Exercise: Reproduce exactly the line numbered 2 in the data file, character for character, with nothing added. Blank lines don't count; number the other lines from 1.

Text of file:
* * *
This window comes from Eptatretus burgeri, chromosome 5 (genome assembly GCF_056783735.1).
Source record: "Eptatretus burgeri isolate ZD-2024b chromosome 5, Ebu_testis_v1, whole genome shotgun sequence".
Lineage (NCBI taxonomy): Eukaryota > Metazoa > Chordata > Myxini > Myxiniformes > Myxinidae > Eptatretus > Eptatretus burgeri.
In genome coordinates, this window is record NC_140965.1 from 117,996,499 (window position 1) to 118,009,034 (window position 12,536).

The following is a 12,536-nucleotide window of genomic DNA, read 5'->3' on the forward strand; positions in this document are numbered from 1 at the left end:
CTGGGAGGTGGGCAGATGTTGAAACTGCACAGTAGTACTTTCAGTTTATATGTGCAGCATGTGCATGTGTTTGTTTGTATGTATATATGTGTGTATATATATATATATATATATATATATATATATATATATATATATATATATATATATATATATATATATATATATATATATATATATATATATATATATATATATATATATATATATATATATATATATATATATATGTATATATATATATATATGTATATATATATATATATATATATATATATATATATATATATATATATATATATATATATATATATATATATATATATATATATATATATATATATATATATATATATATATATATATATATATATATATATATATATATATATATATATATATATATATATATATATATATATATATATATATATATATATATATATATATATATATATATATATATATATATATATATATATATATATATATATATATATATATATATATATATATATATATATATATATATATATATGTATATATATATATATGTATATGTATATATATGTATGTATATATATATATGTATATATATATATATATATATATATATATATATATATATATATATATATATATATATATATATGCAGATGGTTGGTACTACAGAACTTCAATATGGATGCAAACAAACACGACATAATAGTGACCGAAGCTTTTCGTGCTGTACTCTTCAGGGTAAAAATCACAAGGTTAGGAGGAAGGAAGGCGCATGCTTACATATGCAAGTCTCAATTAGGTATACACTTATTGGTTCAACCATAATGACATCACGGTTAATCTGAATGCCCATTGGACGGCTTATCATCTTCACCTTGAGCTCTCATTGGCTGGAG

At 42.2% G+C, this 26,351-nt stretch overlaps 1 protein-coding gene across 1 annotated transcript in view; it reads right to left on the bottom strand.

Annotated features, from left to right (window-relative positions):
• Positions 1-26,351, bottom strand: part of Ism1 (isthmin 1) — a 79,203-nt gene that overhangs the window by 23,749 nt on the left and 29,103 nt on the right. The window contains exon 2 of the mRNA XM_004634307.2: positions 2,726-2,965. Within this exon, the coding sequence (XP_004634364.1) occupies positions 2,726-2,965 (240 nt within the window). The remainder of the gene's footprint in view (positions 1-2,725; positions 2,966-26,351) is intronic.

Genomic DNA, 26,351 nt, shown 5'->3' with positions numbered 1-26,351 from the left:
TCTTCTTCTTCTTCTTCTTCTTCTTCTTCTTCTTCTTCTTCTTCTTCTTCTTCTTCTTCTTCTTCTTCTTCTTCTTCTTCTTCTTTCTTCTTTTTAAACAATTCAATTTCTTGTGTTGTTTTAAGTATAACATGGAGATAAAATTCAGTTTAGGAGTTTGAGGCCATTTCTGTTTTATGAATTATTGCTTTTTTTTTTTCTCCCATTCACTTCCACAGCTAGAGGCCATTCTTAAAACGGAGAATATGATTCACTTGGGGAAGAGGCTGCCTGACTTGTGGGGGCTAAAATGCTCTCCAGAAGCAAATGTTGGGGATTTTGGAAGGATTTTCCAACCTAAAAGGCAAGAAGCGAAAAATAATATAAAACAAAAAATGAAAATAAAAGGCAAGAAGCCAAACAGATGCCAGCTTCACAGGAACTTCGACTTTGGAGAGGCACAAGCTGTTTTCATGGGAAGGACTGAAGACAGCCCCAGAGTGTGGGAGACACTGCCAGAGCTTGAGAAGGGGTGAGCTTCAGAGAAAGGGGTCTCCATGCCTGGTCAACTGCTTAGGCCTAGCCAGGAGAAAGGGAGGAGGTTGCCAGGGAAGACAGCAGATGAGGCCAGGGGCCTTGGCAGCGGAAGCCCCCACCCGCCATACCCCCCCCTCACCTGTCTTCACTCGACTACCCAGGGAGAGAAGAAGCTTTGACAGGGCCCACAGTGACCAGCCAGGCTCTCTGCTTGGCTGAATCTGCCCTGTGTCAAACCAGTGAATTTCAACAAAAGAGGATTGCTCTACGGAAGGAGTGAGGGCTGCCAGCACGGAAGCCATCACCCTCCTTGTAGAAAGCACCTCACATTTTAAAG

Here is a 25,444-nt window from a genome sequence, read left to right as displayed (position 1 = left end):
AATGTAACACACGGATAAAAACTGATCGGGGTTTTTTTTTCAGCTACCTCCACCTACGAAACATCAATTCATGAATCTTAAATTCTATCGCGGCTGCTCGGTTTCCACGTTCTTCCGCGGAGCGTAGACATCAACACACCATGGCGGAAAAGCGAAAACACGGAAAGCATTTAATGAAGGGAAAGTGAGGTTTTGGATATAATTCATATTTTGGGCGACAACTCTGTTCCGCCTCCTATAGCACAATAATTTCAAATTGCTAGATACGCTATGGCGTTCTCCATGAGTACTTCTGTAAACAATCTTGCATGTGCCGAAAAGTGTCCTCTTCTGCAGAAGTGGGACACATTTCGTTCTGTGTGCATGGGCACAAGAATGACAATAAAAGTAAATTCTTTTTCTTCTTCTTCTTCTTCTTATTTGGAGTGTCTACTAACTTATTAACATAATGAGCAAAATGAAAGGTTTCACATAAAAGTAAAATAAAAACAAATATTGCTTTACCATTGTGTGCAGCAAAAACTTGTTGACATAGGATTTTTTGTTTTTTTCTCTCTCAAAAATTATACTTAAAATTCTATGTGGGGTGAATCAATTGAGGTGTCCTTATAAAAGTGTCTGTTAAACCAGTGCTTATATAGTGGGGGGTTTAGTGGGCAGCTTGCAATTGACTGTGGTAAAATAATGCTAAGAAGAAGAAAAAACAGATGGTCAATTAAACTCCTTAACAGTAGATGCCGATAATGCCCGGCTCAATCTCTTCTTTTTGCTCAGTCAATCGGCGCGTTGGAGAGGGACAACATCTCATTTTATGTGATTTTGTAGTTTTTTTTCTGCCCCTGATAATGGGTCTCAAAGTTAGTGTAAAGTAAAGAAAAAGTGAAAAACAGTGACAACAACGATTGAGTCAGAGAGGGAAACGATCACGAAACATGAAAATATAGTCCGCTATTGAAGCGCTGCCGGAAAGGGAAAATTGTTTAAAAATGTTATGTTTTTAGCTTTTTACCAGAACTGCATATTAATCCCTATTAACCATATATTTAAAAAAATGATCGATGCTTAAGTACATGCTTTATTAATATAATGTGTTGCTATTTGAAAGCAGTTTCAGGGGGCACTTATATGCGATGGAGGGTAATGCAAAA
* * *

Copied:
Source record: "Eptatretus burgeri isolate ZD-2024b chromosome 5, Ebu_testis_v1, whole genome shotgun sequence".